THE LYONS ROAR
“Don’t worry about it.”
I hate the expression, “Don’t worry about it.” It is inane. It is empty. It rarely has anything to do with the conversation.
“I’d like you to get that work completed before you leave tonight.”
“Don’t worry about it!”
What kind of a response is that? Why would I worry about it?
I think the speaker of, “Don’t worry about it,” should be the one to worry because if he doesn’t complete the work, he could be working elsewhere.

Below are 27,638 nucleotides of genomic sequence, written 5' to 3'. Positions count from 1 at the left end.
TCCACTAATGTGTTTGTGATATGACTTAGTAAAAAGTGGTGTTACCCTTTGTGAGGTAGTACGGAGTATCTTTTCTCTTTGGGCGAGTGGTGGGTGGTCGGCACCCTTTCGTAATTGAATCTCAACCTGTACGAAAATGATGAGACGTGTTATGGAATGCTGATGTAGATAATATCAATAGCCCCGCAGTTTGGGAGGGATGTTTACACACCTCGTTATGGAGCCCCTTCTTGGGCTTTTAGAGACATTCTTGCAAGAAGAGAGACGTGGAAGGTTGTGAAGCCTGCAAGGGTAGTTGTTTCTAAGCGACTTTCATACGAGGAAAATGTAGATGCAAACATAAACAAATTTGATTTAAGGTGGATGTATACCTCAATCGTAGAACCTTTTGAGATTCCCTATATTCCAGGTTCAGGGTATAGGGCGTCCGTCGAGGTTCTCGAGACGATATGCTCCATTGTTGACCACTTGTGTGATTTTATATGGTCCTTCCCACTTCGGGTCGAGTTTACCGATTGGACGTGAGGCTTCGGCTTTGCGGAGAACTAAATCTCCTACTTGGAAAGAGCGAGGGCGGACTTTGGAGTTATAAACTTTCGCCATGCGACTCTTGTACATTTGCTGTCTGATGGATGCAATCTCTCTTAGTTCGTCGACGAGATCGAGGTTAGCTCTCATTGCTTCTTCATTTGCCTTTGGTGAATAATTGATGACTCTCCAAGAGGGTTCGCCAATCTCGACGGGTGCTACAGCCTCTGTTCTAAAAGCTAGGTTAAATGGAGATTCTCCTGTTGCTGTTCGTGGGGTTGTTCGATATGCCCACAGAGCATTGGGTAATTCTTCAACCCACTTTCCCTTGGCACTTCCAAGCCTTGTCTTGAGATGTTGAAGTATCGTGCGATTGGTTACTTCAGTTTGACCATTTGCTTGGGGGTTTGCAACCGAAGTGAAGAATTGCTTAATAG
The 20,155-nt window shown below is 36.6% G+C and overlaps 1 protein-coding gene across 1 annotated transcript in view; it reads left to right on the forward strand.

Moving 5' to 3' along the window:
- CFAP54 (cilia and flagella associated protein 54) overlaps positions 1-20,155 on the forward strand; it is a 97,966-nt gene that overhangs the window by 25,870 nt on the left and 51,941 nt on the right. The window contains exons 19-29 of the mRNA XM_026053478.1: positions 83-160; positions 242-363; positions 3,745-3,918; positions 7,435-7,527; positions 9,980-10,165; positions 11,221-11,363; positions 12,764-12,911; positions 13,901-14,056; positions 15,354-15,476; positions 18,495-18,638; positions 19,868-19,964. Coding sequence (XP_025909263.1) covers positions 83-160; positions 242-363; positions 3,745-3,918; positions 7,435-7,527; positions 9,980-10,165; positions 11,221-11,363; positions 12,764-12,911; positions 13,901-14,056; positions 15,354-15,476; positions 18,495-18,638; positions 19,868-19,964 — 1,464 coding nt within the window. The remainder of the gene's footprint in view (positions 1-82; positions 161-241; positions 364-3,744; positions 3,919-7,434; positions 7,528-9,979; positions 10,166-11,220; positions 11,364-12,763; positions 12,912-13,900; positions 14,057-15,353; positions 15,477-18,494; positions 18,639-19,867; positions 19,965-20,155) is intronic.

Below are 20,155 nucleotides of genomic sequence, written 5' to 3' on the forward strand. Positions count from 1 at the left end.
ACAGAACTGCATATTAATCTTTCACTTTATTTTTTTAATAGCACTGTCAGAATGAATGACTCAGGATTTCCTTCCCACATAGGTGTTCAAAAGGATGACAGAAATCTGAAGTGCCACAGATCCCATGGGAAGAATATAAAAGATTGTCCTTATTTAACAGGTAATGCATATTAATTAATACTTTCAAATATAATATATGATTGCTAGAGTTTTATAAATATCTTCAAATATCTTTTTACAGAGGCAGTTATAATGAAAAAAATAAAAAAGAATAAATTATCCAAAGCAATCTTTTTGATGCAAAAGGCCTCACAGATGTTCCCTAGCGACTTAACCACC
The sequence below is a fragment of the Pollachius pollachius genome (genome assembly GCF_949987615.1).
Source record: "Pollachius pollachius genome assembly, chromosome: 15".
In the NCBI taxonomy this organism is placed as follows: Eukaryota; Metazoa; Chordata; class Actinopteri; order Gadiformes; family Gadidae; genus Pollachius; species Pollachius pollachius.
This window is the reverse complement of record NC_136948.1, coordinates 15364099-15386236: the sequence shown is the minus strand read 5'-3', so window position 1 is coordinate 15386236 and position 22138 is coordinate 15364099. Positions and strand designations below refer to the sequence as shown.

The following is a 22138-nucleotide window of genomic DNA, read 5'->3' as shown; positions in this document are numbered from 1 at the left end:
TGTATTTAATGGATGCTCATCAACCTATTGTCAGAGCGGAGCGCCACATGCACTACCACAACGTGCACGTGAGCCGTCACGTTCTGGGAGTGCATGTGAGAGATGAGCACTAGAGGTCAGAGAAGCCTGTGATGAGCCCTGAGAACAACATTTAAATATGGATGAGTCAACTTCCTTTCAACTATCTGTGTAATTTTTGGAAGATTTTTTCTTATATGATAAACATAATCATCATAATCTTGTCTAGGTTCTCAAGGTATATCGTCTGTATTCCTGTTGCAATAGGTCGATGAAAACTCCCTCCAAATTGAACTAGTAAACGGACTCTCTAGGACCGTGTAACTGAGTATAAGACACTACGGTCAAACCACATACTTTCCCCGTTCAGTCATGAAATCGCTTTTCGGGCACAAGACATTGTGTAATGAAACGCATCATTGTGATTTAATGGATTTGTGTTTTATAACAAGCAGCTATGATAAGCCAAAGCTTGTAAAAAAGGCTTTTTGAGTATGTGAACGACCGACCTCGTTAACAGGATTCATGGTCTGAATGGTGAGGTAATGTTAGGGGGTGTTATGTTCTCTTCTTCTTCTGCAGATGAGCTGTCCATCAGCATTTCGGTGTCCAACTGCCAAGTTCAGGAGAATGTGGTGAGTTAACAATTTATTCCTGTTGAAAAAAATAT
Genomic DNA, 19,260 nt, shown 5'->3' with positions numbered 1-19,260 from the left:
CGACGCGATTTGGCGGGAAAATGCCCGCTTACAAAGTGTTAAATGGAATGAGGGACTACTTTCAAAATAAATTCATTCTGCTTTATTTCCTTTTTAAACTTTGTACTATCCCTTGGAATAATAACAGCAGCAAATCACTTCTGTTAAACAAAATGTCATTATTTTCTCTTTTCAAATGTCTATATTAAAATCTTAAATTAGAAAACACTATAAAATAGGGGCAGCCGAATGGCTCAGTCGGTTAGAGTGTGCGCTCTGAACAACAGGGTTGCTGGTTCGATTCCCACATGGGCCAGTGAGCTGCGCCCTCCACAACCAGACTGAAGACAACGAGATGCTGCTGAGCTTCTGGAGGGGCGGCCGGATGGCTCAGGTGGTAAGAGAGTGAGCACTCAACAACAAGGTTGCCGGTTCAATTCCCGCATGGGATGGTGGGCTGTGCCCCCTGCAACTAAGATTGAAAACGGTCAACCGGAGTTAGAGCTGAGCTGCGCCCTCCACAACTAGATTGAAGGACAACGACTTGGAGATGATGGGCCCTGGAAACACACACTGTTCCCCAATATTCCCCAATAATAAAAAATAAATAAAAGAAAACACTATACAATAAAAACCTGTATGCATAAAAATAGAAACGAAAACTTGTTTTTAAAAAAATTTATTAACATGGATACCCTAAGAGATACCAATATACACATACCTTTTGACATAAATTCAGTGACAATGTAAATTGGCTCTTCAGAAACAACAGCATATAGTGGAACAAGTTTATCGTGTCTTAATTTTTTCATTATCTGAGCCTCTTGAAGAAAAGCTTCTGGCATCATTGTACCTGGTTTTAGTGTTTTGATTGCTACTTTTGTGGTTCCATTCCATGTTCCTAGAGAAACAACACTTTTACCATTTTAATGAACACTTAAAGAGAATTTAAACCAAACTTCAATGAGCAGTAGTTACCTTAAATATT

The point is that uttering vacuous expressions with little or no thought is rampant.
I know the world exists on clichés, but I detest such trite and meaningless gibberish.
“Don’t worry about it,” has to go.
A COMMON ERROR
Find and correct the error in the following piece. Be sure to explain why there is an error.
“$50M split between 19″
Megan O’Toole, Postmedia News, sub-heading to the story, “Bell workers big lotto winners”, The Windsor Star, Tuesday, January 4, 2011
The word for today is “mandarin”.
What part of speech is “mandarin”?
Define “mandarin” and use it in a sentence.
NOTE: any reference to “mandarin” as a fruit or tree is not acceptable.